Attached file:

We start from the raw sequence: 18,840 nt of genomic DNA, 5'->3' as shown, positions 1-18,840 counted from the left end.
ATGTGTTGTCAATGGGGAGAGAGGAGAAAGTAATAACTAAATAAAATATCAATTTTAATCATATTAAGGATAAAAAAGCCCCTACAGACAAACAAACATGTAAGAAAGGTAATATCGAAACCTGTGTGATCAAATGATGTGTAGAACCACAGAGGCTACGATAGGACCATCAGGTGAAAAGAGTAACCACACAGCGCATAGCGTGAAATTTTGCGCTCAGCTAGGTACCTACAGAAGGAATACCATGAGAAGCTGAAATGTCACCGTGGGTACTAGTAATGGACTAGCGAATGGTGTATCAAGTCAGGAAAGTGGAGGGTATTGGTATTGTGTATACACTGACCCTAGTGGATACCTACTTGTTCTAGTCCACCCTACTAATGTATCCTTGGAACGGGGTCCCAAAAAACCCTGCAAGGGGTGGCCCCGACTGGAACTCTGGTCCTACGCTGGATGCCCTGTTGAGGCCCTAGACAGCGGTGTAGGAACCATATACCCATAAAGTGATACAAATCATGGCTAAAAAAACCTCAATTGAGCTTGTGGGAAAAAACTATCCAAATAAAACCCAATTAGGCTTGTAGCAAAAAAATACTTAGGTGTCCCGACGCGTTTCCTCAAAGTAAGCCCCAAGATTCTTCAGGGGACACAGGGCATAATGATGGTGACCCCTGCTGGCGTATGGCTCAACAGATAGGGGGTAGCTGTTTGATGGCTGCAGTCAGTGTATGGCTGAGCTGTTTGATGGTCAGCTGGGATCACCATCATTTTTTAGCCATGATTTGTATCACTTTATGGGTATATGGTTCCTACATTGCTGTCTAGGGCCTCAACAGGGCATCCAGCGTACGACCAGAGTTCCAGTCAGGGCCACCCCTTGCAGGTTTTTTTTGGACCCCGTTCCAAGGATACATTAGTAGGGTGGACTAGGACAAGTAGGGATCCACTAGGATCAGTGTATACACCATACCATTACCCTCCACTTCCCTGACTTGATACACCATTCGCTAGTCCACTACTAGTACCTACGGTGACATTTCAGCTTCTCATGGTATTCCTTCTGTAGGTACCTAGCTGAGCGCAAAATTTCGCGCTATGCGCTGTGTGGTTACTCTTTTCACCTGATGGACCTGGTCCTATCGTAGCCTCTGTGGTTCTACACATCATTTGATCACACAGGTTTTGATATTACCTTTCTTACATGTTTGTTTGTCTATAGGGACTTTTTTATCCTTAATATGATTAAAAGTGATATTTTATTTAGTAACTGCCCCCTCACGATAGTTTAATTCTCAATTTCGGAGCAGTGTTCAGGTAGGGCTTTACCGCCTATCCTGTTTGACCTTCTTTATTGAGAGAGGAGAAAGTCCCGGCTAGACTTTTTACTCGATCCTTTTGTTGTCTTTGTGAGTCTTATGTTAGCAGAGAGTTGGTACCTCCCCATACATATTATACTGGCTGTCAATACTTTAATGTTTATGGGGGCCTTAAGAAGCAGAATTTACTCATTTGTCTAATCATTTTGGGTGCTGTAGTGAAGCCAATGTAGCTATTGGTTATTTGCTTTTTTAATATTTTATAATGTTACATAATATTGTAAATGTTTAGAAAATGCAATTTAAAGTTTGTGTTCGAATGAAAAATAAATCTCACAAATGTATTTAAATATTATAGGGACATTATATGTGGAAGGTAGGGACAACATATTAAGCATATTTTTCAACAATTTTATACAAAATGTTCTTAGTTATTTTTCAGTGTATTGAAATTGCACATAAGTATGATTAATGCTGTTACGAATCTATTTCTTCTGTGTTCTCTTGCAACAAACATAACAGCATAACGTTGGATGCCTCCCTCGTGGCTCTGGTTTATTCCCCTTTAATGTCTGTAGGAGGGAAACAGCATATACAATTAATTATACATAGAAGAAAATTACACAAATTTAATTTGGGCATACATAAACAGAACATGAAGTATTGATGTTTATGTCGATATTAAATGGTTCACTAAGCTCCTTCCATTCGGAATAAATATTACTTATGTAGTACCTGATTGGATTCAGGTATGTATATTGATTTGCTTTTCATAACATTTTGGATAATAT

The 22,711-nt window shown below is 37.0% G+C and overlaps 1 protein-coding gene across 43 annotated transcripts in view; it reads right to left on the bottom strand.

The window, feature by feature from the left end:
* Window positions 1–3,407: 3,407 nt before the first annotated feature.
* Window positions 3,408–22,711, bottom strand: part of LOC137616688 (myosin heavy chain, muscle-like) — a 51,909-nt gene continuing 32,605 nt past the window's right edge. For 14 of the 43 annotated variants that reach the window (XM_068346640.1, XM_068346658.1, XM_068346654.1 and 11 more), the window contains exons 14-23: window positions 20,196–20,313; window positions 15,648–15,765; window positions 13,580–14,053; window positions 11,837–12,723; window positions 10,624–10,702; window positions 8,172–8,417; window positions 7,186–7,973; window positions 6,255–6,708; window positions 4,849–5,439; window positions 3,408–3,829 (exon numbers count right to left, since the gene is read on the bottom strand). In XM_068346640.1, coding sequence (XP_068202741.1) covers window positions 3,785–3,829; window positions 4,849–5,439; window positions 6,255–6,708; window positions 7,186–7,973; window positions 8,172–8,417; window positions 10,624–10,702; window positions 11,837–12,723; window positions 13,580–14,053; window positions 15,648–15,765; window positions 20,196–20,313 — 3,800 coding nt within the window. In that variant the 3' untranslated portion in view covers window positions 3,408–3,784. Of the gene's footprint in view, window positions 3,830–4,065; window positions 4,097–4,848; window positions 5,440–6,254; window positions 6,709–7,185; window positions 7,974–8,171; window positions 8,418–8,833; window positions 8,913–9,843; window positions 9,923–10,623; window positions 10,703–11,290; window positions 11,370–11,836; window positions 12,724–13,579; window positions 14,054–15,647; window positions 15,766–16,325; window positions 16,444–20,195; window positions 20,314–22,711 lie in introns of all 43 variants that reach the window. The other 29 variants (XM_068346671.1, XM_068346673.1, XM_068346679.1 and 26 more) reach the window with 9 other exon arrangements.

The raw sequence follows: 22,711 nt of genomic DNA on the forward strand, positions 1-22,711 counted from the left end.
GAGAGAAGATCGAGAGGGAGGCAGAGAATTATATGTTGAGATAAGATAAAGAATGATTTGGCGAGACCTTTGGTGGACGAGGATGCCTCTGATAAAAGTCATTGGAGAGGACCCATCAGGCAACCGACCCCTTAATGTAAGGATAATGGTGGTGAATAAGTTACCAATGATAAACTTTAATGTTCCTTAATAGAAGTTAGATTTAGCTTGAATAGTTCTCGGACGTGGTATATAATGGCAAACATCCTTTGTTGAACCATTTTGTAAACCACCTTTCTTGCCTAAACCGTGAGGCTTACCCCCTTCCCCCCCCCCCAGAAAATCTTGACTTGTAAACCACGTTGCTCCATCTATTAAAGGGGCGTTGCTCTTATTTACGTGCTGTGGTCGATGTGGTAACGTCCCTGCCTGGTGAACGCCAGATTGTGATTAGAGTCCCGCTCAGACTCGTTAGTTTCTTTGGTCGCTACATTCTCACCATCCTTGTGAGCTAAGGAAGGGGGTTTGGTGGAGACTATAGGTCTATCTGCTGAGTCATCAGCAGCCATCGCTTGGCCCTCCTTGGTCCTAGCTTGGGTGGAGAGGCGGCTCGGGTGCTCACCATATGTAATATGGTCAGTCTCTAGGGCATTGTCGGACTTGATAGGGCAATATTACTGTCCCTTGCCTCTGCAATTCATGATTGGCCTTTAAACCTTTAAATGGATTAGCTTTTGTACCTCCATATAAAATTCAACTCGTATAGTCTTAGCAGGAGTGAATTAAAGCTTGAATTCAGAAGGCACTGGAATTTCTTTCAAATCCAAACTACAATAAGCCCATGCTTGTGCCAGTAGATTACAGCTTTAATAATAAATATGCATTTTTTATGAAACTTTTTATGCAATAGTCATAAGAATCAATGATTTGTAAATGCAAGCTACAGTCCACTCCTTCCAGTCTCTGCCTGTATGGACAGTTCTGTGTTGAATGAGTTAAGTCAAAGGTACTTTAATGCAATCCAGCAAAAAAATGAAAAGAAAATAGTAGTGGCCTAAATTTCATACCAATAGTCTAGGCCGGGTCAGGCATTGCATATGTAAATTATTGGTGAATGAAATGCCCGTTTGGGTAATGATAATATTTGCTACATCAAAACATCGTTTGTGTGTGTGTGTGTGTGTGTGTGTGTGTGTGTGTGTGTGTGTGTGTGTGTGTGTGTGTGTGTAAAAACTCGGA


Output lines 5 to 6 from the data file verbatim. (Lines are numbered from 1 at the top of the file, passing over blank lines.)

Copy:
* Window positions 1–3,407: 3,407 nt before the first annotated feature.
* Window positions 3,408–22,711, bottom strand: part of LOC137616688 (myosin heavy chain, muscle-like) — a 51,909-nt gene continuing 32,605 nt past the window's right edge. For 14 of the 43 annotated variants that reach the window (XM_068346640.1, XM_068346658.1, XM_068346654.1 and 11 more), the window contains exons 14-23: window positions 20,196–20,313; window positions 15,648–15,765; window positions 13,580–14,053; window positions 11,837–12,723; window positions 10,624–10,702; window positions 8,172–8,417; window positions 7,186–7,973; window positions 6,255–6,708; window positions 4,849–5,439; window positions 3,408–3,829 (exon numbers count right to left, since the gene is read on the bottom strand). In XM_068346640.1, coding sequence (XP_068202741.1) covers window positions 3,785–3,829; window positions 4,849–5,439; window positions 6,255–6,708; window positions 7,186–7,973; window positions 8,172–8,417; window positions 10,624–10,702; window positions 11,837–12,723; window positions 13,580–14,053; window positions 15,648–15,765; window positions 20,196–20,313 — 3,800 coding nt within the window. In that variant the 3' untranslated portion in view covers window positions 3,408–3,784. Of the gene's footprint in view, window positions 3,830–4,065; window positions 4,097–4,848; window positions 5,440–6,254; window positions 6,709–7,185; window positions 7,974–8,171; window positions 8,418–8,833; window positions 8,913–9,843; window positions 9,923–10,623; window positions 10,703–11,290; window positions 11,370–11,836; window positions 12,724–13,579; window positions 14,054–15,647; window positions 15,766–16,325; window positions 16,444–20,195; window positions 20,314–22,711 lie in introns of all 43 variants that reach the window. The other 29 variants (XM_068346671.1, XM_068346673.1, XM_068346679.1 and 26 more) reach the window with 9 other exon arrangements.